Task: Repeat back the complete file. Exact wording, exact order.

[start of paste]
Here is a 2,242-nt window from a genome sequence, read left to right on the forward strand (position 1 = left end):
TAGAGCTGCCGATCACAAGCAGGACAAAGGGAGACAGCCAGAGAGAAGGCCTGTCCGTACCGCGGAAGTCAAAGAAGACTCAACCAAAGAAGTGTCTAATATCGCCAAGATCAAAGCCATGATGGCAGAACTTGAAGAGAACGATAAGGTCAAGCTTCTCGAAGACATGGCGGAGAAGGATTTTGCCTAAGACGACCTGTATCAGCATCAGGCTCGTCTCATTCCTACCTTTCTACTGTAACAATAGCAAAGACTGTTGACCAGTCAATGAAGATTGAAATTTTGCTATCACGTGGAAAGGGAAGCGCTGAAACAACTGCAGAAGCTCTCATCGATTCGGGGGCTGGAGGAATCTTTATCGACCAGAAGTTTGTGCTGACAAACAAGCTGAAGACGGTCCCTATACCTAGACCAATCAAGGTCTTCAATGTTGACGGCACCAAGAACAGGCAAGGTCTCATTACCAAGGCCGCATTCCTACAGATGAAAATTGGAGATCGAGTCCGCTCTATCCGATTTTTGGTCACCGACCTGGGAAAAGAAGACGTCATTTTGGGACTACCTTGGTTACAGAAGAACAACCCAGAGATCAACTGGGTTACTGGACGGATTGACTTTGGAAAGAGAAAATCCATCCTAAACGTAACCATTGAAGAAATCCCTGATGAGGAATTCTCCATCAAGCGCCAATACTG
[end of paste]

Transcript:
Here is a 2,242-nt window from a genome sequence, read left to right on the forward strand (position 1 = left end):
TAGAGCTGCCGATCACAAGCAGGACAAAGGGAGACAGCCAGAGAGAAGGCCTGTCCGTACCGCGGAAGTCAAAGAAGACTCAACCAAAGAAGTGTCTAATATCGCCAAGATCAAAGCCATGATGGCAGAACTTGAAGAGAACGATAAGGTCAAGCTTCTCGAAGACATGGCGGAGAAGGATTTTGCCTAAGACGACCTGTATCAGCATCAGGCTCGTCTCATTCCTACCTTTCTACTGTAACAATAGCAAAGACTGTTGACCAGTCAATGAAGATTGAAATTTTGCTATCACGTGGAAAGGGAAGCGCTGAAACAACTGCAGAAGCTCTCATCGATTCGGGGGCTGGAGGAATCTTTATCGACCAGAAGTTTGTGCTGACAAACAAGCTGAAGACGGTCCCTATACCTAGACCAATCAAGGTCTTCAATGTTGACGGCACCAAGAACAGGCAAGGTCTCATTACCAAGGCCGCATTCCTACAGATGAAAATTGGAGATCGAGTCCGCTCTATCCGATTTTTGGTCACCGACCTGGGAAAAGAAGACGTCATTTTGGGACTACCTTGGTTACAGAAGAACAACCCAGAGATCAACTGGGTTACTGGACGGATTGACTTTGGAAAGAGAAAATCCATCCTAAACGTAACCATTGAAGAAATCCCTGATGAGGAATTCTCCATCAAGCGCCAATACTG